Benedict Wilkinson‘s PhD at Kings College London – now the book Scripts of Terror: The Stories That Terrorists Tell Themselves (Hurst, 2020) – addresses one of my PhD’s key research questions from a different angle (strategic choice rather than strategic subcultures): how do terrorist organisations grow, and why do they choose terrorist violence over other forms of political, religious, or social change? This book will inform my post PhD research program.
Last week I heard from Professor Theo Farrell on Twitter that noted defence and military strategist Professor Colin S. Gray had passed away. Gray’s stature in Anglo-American strategic thought was apparent to me when Strategic and Defence Studies Centre staff at The Australian National University spoke highly of Gray’s work on the “strategic imagination.” Chapters 1 and 3 of my forthcoming PhD thesis explore Gray’s early Hudson Institute work on strategic culture and my research management informed solution to the so-called Gray-Johnston debate. I look forward to engaging with Gray’s rich legacy of strategic thought.
Some updates on my academic research program:
- My Academia.edu profile has an updated academic CV.
- I’ve applied to join the Australian and New Zealand Society of Criminology to advance my research program project on white-collar crime.
- My Research Program interests now lists two specific projects and my methodological approach.
- My Publications page restores some Masters and other publications.
- I’m blogging research program interests at my blog Vega Theory.
I’m presenting at the Australian International Political Economy Network’s 11th Workshop on 6th February 2020 at the University of Sydney on political economist Branko Milanovic, Australia’s liberal meritocratic capitalism, and my PhD work on mobilisational counter-power. You can now read the talk abstract, hear the audio, and view the PowerPoint sides. Thanks to AIPEN for a travel grant to attend the 11th Workshop.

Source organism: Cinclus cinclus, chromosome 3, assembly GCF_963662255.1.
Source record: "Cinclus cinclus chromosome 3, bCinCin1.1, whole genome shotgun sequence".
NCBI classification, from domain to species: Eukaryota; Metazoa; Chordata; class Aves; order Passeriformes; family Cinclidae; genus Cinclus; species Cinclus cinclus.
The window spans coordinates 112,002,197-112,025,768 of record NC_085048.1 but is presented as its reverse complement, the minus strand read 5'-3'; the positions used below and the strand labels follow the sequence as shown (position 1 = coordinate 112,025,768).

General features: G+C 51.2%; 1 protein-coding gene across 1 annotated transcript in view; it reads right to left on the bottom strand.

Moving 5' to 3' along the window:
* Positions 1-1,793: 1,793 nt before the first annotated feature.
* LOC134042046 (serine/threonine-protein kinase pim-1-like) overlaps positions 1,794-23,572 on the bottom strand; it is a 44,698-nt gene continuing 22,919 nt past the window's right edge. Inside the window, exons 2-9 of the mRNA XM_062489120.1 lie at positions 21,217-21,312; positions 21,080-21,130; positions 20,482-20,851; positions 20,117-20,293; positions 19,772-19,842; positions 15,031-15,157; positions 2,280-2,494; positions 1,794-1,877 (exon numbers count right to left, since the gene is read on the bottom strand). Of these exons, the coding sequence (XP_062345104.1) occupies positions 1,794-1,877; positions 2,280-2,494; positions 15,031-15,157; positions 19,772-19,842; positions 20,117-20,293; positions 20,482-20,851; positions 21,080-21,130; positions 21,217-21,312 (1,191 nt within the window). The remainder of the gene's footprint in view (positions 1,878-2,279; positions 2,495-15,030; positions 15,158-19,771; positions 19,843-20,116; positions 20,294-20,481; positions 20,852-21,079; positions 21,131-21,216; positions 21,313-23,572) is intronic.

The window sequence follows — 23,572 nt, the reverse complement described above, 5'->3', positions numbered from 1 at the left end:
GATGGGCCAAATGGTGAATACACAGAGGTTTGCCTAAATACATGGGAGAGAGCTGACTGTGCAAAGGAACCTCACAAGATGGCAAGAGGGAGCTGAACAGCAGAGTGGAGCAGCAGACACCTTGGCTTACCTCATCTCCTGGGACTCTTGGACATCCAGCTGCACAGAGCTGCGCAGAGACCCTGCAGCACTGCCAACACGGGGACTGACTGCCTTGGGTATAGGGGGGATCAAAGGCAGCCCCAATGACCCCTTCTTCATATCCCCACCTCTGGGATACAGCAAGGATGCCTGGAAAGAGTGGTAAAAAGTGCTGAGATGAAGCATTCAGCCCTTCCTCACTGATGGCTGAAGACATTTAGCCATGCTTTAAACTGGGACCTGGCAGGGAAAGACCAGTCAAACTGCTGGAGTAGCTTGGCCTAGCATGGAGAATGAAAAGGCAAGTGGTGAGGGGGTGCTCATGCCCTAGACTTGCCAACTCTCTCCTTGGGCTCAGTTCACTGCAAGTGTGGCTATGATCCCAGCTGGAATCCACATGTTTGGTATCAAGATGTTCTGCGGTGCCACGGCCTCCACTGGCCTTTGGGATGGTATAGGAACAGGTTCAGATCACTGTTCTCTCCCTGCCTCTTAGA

The draft programme is now out for the 11th Australian International Political Economy Network Workshop to be held on 6th and 7th February at the University of Sydney.
I am giving a talk on 6th February called Australia’s Liberal Meritocratic Capitalism and the Political Economy of Mobilisational Counter-Power (abstract).
AIPEN and the University of Sydney have kindly awarded me a travel stipend to attend the Workshop.
One of my 2020 projects is to prepare a book proposal for an interested international publisher that builds on my PhD thesis manuscript. Monash University’s Associate Professor Pete Lentini, Dr Luke Howie, and Dr Zareh Ghazarian were pivotal to providing feedback on the PhD thesis manuscript and also to explaining how academic publishing works. To prepare my proposal I’ll be using William Germano’s From Dissertation to Book (Chicago IL: University of Chicago Press, 2013).
From 4th March 2011 to 22nd November 2019, I was a part-time PhD candidate at Australia’s Monash University in political science. My doctoral thesis ‘The Development of Strategic Culture in Terrorist Organisations’ (currently under examination) drew on strategic studies and terrorism studies to advance a new understanding of how terrorist organisations can grow, evolve, and fail. My qualitative case study was Japan’s new religious movement Aum Shinrikyo. Here are some of the lessons I learned from some of the PhD Supervisors and academic scholars who I encountered along my doctoral journey:
Professor Arthur D. Shulman
I worked with Professor Shulman in 2008-13 at Australia’s Victoria University in a three-person Faculty-based Research Facilitation Unit. At the time, I was working on building a publication track record as a solo and collaborative researcher whilst also working full-time in research administration. Professor Shulman convinced me that I needed to do a PhD and he wrote a recommendation letter to Monash University. He also taught me about research programs, publications, ethics, and the Lazear-Rosen theory of “Rank-Order Tournaments as Optimum Labor Contracts” (Journal of Political Economy, vol. 89, no. 2 (1981): 861-864).
Dr Andrew (Andy) Butfoy
I had previously done a Masters mini-thesis with Dr Butfoy on the nuclear strategist Herman Kahn and North Korea’s covert nuclear weapons development program. Dr Butfoy was familiar with the strategic culture literature, particularly Professor Alastair Iain Johnston’s seminal contributions at the University of Michigan (in its doctoral program) and at Harvard University. Dr Butfoy oversaw my first chapter on the history of strategic culture in a United States think tank context (the RAND Corporation and the Hudson Institute), and an unused draft chapter on the history of terrorism studies. His novel Rogue Republic (London: Austin Macauley Publishers, 2018) captures Dr Butfoy’s wit and wisdom about strategic studies and Washington DC’s Beltway politics. After several years, Dr Butfoy left university teaching to pursue personal interests.